“The Western Stage was the key to my finding direction in my life. – Che Miller

“They say it takes a village to raise a child, but I think the really lucky ones get a theater company.” – Mary Stanford

Your financial gift is the bedrock upon which our programs, projects and performances are set, and with your help, we can continue to have an impact on how our youth find a sense of belonging and the self-confidence to succeed in life.

“I am so grateful for my time at The Western Stage”– Lisa Zambetti

“I credit TWS with who I am today.” – RJ Owens

“I give big props to The Western Stage for pointing me in the right direction.” – Heather McAllister

“I still use my experiences at The Western Stage to my benefit in my work to this day.” – Jerry McAllister

“Lost in High School’s most awkward years, The Western Stage welcomed me with open arms and taught me the confidence, discipline and many of the skills I still use today.” – Lance Black, Academy Award winning Screenwriter

“The creative and industrious tools that the theater gave to me have been at work with all the projects in my life.” – Joshua Alan Dick, Columbia Graduate Student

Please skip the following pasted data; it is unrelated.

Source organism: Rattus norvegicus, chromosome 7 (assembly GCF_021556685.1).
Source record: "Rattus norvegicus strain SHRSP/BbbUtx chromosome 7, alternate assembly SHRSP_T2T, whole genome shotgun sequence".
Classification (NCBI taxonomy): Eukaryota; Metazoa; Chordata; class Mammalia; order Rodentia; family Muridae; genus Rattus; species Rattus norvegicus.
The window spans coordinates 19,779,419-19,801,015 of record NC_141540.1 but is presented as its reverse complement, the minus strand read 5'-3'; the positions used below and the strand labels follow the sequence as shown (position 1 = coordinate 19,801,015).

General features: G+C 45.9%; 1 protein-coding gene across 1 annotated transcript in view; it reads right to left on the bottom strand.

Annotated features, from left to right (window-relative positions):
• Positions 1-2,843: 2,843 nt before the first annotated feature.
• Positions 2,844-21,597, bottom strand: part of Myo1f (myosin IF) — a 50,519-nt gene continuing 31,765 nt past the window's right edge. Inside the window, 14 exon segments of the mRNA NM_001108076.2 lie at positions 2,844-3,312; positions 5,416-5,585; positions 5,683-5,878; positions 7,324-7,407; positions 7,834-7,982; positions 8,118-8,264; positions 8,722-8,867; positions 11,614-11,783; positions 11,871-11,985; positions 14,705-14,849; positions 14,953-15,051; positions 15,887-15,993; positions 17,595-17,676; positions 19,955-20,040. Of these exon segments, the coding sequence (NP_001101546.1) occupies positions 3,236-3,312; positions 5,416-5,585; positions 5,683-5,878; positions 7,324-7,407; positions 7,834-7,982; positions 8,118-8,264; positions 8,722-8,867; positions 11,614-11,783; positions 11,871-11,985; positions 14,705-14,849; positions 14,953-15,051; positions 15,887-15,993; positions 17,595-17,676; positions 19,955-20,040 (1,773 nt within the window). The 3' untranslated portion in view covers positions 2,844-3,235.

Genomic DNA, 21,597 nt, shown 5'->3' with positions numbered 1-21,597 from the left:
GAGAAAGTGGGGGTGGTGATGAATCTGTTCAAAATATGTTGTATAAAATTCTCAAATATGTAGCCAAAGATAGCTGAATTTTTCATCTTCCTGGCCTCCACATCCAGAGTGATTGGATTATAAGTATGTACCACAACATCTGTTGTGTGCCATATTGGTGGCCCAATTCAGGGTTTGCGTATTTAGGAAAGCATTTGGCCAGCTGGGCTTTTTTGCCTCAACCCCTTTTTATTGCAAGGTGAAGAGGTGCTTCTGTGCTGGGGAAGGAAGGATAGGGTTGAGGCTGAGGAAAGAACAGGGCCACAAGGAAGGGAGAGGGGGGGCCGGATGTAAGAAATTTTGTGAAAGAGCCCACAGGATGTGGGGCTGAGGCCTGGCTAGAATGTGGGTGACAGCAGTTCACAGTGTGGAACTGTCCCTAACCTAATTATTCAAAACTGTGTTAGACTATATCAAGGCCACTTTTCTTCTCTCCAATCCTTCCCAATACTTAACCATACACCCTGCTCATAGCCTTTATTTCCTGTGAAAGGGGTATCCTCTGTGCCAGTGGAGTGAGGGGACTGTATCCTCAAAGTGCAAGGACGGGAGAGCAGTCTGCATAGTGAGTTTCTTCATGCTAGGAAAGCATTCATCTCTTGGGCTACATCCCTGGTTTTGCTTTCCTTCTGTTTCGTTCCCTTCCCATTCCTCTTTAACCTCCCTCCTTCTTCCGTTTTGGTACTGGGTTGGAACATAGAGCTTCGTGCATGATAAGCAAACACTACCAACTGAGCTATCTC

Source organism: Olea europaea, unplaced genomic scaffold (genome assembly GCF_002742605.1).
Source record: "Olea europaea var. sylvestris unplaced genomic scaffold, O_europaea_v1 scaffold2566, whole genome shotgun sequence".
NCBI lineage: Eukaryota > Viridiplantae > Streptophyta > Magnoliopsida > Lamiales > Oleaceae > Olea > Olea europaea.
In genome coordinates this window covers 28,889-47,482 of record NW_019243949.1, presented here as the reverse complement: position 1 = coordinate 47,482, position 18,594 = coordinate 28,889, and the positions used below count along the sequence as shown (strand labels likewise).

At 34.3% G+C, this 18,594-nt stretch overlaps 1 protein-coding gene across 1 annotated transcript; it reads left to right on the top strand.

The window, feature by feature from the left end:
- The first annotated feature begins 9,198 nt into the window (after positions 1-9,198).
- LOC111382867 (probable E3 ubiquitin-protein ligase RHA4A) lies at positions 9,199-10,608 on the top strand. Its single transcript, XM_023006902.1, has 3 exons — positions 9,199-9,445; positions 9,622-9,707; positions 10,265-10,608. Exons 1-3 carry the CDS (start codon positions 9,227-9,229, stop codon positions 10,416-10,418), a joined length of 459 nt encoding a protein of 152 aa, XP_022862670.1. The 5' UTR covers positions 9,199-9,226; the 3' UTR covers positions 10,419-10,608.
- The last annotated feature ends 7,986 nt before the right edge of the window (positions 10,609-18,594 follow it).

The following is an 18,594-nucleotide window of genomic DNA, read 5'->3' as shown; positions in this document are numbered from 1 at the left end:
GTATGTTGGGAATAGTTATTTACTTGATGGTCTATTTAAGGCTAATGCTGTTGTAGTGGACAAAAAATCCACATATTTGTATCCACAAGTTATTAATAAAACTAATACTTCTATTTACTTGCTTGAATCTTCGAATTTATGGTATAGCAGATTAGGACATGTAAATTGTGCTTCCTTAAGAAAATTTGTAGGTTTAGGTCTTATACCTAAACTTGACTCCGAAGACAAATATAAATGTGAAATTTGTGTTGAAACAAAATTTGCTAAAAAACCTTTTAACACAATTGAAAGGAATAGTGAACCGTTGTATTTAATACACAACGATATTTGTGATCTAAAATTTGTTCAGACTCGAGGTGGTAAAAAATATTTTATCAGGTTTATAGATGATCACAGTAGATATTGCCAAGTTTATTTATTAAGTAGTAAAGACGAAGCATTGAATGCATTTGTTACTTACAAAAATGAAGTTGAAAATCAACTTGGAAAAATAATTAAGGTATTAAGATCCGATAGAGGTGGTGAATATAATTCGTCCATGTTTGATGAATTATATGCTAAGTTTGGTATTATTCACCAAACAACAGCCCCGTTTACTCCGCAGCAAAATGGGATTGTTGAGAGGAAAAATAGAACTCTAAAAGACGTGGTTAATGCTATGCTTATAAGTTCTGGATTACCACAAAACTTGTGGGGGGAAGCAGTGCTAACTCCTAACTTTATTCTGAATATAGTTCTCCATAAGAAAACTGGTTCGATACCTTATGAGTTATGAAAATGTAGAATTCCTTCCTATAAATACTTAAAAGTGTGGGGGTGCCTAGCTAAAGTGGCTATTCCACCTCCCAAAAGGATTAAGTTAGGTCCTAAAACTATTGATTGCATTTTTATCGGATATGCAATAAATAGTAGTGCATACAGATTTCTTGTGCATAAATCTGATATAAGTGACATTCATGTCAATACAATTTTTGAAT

“The benefits The Western Stage provides its members of all ages continues well beyond the stage.” – Emily Molfino

“I wouldn’t be the person I am today without the inspiration of the Western Stage. Thank you so much.” – Rick Still

“The Western Stage offered me the safe and challenging environment to spread my wings in my formative years.” – Leo Cortez

“The audiences of Salinas and the Monterey Peninsula are indeed fortunate to have a theatre company of this caliber in their midst!” – Wendy Wisely

“The Western Stage is a blessing.” – Chuck McLane

The Western Stage builds a strong and healthy community by helping our young people work, collaborate, create, express and experience excellence together, and ultimately understand and have compassion for one another throughout their lives.  The Western Stage is a place of transformational programs and performances. It provides a sense of belonging to those in our community who do not feel connected or understood. At The Western Stage, we encourage self-expression and invest in the unique attributes each person brings to the creative process. Every day, we see the life-changing impact of live theatre in students like Luna. With your help, we can continue to have an impact on how our youth find a sense of belonging and the self-confidence to succeed in life.  Thank you for your continued support.